Protecting Our Planet

The Real Price of Steak: Comparing Environmental Costs of Animal-Based Foods

July 21, 2014 • TAGS: Biology, Culture, Environment

New research reveals the comparative environmental costs of livestock-based foods

Real Price of Steak

Image via Shutterstock.com

REHOVOT, ISRAEL—July 21, 2014—We have heard that eating beef is bad for the environment, but do we know its real cost? Are other animal or animal-derived foods better or worse? New research at the Weizmann Institute of Science, conducted in collaboration with scientists in the U.S., compared the environmental costs of various foods and came up with some surprisingly clear results. The findings, which appear in the Proceedings of the National Academy of Sciences (PNAS), will hopefully not only inform individual dietary choices, but those of governmental agencies that set agricultural and marketing policies. Dr. Ron Milo of the Institute’s Department of Plant Sciences, together with his research student Alon Shepon and in collaboration with Tamar Makov of Yale University and Dr. Gidon Eshel in New York, asked which types of animal-based food one should consume, environmentally speaking. Though many studies have addressed parts of this issue, none have done such a thorough, comparative study that gives a multi-perspective picture of the environmental costs of food derived from animals.

The team looked at the five main sources of protein in the American diet: dairy, beef, poultry, pork, and eggs. Their idea was to calculate the environmental inputs – the costs – per nutritional unit: a calorie or gram of protein. The main challenge the team faced was to devise accurate, faithful input values. For example, cattle grazing on arid land in the western half of the U.S. use enormous amounts of land, but relatively little irrigation water. Cattle in feedlots, on the other hand, eat mostly corn, which requires less land, but much more irrigation and nitrogen fertilizer. The researchers needed to account for these differences, but determine aggregate figures that reflect current practices and thus approximate the true environmental cost for each food item.

The inputs the researchers employed came from the U.S. Department of Agriculture databases, among other resources. Using the U.S. for this study is ideal, says Dr. Milo, because much of the data quality is high, enabling them to include, for example, figures on import-export imbalances that add to the cost. The environmental inputs the team considered included land use, irrigation water, greenhouse gas emissions, and nitrogen fertilizer use. Each of these costs is a complex environmental system. For example, land use, in addition to tying up this valuable resource in agriculture, is the main cause of biodiversity loss. And nitrogen fertilizer creates pollution in natural waters. When the numbers were in, including those for the environmental costs of different kinds of feed (pasture, roughage such as hay, and concentrates such as corn), the team developed equations that yielded values for the environmental cost – per calorie, and then per unit of protein – for each food.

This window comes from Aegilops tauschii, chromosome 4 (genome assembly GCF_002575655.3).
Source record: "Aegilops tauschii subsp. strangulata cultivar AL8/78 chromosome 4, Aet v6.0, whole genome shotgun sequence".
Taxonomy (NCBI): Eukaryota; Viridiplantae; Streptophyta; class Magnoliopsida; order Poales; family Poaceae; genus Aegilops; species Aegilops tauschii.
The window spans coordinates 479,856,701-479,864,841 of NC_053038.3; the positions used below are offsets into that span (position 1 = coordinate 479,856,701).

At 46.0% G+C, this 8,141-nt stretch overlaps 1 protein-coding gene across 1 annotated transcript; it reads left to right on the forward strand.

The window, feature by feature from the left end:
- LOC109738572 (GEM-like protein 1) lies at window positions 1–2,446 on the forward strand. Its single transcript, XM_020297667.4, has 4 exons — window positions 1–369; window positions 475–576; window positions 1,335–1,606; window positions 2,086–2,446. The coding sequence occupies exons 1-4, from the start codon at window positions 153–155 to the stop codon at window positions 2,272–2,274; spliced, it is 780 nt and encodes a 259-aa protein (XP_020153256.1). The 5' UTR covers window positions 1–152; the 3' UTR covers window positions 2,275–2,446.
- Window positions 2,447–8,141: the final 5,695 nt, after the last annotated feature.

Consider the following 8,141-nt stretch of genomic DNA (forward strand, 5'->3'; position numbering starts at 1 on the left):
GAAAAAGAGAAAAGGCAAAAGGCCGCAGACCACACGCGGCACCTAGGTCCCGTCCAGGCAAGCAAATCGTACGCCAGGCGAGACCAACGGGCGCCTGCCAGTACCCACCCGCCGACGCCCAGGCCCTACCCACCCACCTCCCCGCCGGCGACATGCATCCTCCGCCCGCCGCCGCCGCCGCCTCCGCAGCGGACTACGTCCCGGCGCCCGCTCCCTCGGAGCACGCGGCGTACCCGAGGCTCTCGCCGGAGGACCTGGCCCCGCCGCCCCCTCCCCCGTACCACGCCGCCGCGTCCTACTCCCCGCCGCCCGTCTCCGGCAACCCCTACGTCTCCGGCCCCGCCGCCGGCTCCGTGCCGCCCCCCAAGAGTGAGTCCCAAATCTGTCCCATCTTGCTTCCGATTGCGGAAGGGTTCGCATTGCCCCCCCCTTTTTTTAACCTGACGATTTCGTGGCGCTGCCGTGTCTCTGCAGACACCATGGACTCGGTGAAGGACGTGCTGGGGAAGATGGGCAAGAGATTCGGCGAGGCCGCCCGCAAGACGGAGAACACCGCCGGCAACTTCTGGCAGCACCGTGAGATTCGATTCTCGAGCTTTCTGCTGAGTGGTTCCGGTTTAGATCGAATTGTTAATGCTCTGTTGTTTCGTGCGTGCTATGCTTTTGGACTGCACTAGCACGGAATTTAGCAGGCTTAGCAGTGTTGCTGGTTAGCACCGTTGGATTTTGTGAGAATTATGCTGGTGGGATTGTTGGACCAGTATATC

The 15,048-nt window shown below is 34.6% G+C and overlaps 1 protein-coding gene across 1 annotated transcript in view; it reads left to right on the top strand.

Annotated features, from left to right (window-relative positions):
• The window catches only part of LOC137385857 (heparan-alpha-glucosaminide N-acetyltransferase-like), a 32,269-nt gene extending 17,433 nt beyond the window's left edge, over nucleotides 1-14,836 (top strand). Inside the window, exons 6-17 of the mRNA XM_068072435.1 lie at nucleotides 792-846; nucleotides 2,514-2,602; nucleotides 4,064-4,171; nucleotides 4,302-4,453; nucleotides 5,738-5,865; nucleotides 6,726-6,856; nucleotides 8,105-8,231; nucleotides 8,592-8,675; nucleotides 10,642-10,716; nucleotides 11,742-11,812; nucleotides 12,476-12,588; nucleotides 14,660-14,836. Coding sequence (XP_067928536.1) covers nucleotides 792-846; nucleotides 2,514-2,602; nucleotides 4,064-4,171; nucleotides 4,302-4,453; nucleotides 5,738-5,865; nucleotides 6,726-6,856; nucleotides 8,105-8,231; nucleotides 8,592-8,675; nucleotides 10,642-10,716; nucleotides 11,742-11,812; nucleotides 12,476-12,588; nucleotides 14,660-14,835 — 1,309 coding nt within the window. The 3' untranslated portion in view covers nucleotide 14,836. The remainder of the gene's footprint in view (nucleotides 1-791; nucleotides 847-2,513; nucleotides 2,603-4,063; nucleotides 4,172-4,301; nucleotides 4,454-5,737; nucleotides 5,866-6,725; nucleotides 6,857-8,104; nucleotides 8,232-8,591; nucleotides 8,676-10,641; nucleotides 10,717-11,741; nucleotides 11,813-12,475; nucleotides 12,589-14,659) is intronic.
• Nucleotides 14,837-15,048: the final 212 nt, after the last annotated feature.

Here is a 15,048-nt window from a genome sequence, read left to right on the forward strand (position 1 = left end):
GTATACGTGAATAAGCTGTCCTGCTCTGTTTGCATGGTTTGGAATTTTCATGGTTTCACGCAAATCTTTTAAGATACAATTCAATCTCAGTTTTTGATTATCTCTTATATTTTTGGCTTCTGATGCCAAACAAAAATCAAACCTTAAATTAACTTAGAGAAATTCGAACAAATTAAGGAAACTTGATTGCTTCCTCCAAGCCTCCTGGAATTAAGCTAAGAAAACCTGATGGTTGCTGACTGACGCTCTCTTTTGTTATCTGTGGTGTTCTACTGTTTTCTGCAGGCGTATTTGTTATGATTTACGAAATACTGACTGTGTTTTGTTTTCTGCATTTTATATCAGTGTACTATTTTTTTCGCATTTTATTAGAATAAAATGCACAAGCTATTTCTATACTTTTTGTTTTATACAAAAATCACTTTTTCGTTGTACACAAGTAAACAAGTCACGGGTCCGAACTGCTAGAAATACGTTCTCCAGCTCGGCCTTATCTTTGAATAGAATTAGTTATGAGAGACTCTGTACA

The calculations showed that the biggest culprit is beef. That was no surprise, say Dr. Milo and Mr. Shepon. The surprise was in the size of the gap: In total, eating beef is more costly by an order of magnitude – about 10 times, on average – to the environment than other animal-derived foods, including pork and poultry. Cattle require on average 28 times more land and 11 times more irrigation water, are responsible for releasing 5 times more greenhouse gases, and consume 6 times as much nitrogen as egg production or poultry. Poultry, pork, eggs, and dairy all came out fairly similarly, which was also surprising, because dairy production is often thought to be relatively environmentally benign. But the research shows that the price of irrigating and fertilizing the crops fed to milk cows – as well as the relative inefficiency of cows in comparison to other livestock – jacks up the cost significantly.

Dr. Milo believes that this study could have a number of implications. In addition to helping individuals make better choices about their diet, it should also hopefully help inform agricultural policy. And the tool the team has created for analyzing the environmental costs of agriculture can be expanded and refined for application to other areas such as, for example, understanding the relative cost of plant-based diets, or those of other nations. In addition to calculating comparisons, it can point to areas that might be improved. Models based on this study can help policy makers decide how to better ensure food security through sustainable practices.

Dr. Ron Milo’s research is supported by the Mary and Tom Beck – Canadian Center for Alternative Energy Research; the Lerner Family Plant Science Research Endowment Fund; the European Research Council; the Leona M. and Harry B. Helmsley Charitable Trust; Dana and Yossie Hollander, Israel; the Jacob and Charlotte Lehrman Foundation; the Larson Charitable Foundation; the Wolfson Family Charitable Trust; Charles Rothschild, Brazil; Selmo Nissenbaum, Brazil; and the estate of David Arthur Barton. Dr. Milo is the incumbent of the Anna and Maurice Boukstein Career Development Chair in Perpetuity.